Alas, atrocity exhibitions like these will find a home in the boxing universe because boxing, as a sport and industry, is neither as honest nor as healthy as they tell you it is. They will exist because the audience has changed: younger, less patient, more easily distracted. Moreover, they will exist because the very media that cover the sport, the media supposed to criticise these events, has changed beyond all recognition: less craft, more content; click appeal, not quality; banter, not insight; tell, don’t show.
A societal change as much as a boxing change, these factors have created the perfect storm for an internet celebrity like Jake Paul; someone whose audience and popularity eclipse most professional boxers and whose ability to promote himself is maybe unmatched in the sport. Bigger than boxing, in perhaps the only way that presently matters, the divisive American fought three times last year, beating ageing mixed martial artists Ben Askren and Tyron Woodley (twice), and, if he hasn’t already, will soon have most pros begging for an opportunity to fight (read: earn with) him.
“I guess I have mixed feelings about it,” said Ireland’s Katie Taylor, the very antithesis of someone like Paul, both in ability and the way she carries herself. “He’s (Paul) obviously bringing new eyes to the sport and has a huge fan base. He is stepping into the ring, I guess.
“But he does pick and choose his opponents very well and is making a lot of money against these opponents. You can’t really criticise him. Overall, I guess he’s a good thing for the sport. It’s very hard to criticise when he gets in the ring and takes punches himself.”
Another top female champion, Claressa Shields, was less kind, even offering herself up as a future Paul opponent. “I was very serious,” she said. “Skills pay the bills, size don’t matter. I think that if Jake Paul got inside the ring with me he would get countered a lot. He would get hit with some hard body shots. I know what to do when I get inside the ring and face a man.”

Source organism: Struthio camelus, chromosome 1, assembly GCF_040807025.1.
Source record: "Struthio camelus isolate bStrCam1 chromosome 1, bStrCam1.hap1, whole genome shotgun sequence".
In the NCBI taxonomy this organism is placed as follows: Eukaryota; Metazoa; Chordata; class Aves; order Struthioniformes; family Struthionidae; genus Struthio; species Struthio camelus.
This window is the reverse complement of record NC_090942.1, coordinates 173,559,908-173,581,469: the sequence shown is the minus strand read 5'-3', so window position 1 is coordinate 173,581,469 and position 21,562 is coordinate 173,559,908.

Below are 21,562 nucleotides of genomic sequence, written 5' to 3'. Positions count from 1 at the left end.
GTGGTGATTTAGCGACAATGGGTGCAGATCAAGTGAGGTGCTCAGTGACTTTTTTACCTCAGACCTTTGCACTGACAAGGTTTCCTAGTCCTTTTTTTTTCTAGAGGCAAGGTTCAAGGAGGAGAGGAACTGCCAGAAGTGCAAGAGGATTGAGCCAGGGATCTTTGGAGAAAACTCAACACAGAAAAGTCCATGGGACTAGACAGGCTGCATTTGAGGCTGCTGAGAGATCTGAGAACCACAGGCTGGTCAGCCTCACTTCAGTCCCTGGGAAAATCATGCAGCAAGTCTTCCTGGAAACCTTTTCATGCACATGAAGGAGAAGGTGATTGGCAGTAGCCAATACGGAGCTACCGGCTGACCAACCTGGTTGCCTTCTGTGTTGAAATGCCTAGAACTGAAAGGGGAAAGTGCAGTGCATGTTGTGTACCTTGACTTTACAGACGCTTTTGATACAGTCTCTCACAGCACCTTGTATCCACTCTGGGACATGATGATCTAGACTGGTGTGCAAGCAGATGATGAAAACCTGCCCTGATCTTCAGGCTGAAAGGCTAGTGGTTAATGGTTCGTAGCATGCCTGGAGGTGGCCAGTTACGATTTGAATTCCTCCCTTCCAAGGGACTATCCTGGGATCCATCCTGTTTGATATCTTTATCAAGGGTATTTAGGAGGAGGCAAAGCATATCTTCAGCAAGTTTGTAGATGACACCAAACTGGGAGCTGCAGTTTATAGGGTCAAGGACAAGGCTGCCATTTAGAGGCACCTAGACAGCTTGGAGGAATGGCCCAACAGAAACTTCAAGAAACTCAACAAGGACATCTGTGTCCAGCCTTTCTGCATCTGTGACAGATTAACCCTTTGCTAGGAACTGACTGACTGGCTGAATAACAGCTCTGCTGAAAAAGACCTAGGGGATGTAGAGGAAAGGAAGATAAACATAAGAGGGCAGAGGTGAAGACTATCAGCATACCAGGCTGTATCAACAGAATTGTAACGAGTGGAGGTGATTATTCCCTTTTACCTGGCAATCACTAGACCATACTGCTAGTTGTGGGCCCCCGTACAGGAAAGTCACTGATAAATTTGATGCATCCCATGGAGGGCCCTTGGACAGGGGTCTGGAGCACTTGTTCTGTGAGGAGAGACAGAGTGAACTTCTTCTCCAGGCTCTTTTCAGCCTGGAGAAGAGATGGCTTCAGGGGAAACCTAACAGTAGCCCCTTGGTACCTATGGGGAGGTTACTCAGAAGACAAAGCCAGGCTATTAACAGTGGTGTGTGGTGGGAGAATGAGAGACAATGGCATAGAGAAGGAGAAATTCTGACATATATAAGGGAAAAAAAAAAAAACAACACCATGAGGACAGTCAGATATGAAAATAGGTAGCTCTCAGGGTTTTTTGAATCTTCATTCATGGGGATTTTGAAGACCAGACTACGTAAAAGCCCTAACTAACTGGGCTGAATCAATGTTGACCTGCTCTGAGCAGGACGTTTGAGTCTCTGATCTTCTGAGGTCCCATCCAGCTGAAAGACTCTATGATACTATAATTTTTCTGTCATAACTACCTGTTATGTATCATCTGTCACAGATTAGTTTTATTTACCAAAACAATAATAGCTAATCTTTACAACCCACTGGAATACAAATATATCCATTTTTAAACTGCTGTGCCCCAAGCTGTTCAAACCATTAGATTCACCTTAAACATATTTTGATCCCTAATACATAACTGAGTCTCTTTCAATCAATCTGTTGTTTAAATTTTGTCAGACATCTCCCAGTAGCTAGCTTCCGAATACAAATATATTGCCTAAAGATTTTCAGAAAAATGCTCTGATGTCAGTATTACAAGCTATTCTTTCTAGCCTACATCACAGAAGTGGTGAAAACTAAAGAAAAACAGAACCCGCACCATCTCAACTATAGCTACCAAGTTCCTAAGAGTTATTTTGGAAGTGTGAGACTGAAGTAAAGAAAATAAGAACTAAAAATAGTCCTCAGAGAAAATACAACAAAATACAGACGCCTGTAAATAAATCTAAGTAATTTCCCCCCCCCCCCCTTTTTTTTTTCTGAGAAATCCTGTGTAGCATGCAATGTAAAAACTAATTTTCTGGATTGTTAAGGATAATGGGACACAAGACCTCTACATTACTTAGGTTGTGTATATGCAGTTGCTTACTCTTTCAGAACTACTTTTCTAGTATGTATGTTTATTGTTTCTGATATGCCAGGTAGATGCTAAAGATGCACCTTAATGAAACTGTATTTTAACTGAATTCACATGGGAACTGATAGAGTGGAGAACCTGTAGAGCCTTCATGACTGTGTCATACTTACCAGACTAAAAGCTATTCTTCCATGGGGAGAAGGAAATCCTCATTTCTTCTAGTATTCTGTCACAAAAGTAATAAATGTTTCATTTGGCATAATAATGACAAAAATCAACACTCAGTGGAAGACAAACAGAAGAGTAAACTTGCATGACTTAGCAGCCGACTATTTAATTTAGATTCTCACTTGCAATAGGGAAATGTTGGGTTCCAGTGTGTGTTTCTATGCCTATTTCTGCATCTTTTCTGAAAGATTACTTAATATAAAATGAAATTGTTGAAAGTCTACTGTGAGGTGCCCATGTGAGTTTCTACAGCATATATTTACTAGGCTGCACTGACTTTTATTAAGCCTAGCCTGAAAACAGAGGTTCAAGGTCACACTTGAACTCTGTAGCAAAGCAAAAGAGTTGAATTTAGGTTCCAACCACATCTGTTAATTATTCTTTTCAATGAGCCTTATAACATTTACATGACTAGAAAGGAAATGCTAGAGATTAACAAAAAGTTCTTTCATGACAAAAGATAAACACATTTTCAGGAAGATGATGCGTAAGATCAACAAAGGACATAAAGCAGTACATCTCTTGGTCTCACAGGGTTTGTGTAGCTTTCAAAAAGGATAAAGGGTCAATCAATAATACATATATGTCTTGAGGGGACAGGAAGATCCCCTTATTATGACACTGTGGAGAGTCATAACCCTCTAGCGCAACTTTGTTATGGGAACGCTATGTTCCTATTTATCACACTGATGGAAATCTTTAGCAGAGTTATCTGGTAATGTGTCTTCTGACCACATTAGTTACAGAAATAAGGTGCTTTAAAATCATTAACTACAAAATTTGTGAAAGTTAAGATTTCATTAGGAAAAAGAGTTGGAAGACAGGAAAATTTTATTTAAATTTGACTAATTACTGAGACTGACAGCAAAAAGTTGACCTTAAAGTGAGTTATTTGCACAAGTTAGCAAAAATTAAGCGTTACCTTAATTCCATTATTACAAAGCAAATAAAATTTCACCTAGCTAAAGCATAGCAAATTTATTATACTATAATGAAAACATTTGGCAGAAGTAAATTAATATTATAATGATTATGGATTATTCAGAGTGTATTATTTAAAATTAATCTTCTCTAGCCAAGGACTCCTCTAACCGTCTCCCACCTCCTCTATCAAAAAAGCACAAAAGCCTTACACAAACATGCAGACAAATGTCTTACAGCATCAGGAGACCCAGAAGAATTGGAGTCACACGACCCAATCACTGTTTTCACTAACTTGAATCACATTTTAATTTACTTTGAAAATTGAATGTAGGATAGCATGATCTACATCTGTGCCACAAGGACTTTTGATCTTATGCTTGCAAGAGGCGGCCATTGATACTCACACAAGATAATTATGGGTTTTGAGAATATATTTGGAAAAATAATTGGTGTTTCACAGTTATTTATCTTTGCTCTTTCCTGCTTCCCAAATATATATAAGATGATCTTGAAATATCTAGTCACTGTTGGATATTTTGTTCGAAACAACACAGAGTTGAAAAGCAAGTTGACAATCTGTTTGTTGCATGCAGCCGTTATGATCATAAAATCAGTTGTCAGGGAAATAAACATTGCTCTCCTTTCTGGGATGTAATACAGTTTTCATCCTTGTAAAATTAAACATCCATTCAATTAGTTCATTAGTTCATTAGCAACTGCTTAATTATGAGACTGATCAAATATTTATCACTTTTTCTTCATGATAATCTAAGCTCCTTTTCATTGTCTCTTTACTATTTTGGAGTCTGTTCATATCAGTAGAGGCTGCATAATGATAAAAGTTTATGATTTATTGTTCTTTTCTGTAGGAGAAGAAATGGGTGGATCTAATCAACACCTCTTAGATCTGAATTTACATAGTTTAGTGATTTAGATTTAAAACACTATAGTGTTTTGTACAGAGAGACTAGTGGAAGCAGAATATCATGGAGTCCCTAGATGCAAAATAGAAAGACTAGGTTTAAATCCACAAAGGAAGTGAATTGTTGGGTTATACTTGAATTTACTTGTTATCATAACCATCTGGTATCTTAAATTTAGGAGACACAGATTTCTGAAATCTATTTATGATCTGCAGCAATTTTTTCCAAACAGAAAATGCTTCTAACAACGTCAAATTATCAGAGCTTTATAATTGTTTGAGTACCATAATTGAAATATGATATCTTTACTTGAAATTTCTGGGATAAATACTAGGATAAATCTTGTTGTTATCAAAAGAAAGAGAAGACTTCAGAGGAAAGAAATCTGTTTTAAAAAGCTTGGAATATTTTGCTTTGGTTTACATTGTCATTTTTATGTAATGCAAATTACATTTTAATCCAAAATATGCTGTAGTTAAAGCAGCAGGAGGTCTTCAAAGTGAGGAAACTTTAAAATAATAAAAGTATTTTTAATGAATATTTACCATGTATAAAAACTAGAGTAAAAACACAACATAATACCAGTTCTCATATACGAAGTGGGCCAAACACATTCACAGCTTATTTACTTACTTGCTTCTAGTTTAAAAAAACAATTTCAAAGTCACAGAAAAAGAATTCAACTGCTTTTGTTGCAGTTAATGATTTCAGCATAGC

Be that as it may, mercifully, despite the weak, unscrupulous nature of boxing’s security checks, that fight – Shields versus Paul – is one we can safely assume will never happen. As for the rest, it’s hard to write off anything with much certainty these days. With 2022 upon us, all we can do is expect the worst and hope for the best.
For, in the end, while celebrity and freakshow fights have long been boxing’s dirty secret, never have they seemed as potentially key to the health of the industry as they seem right now. Reminded at every turn it’s a numbers business, it’s now all you tend to hear when one is either mooted or takes place: pay-per-view buys; gate receipts; followers. The numbers, repeated by promoters and TV bosses, are used to provide evidence, silence cynics, and sometimes even show the good these fights are supposedly doing for the industry (the argument being that more eyes on the sport can only be a positive thing). But what do large numbers and cursory glances mean for boxing, real boxing, if the quality control gets slacker and slacker and genuine boxers are ignored and forgotten as a result? Furthermore, what does it say about the true health of boxing if novelty fights are considered not just welcome but relevant to its long-term success?
This time last year, Ryan García showed that the two – new-age promotion and old-school skills – can coexist and can, if mixed well, produce quite the thrilling, marketable commodity. Yet we cannot ignore the fact, either, that the beauty of García (who hasn’t fought since, by the way) is that he was born into both boxing and the social media age and can therefore operate in and shapeshift between these two worlds seamlessly. Others, of course, cannot say the same. Others are not so blessed. Others will doubtless get the style-substance ratio wrong and realise only when it’s too late that boxing, never more an entertainment industry than it is today, has a greater interest in a boxer’s ability to sell than anything they do once the product is already sold. It is then, regrettably, they might learn how unforgiving boxing can be and how viral content is considerably less amusing when it features someone out of their depth getting knocked out cold.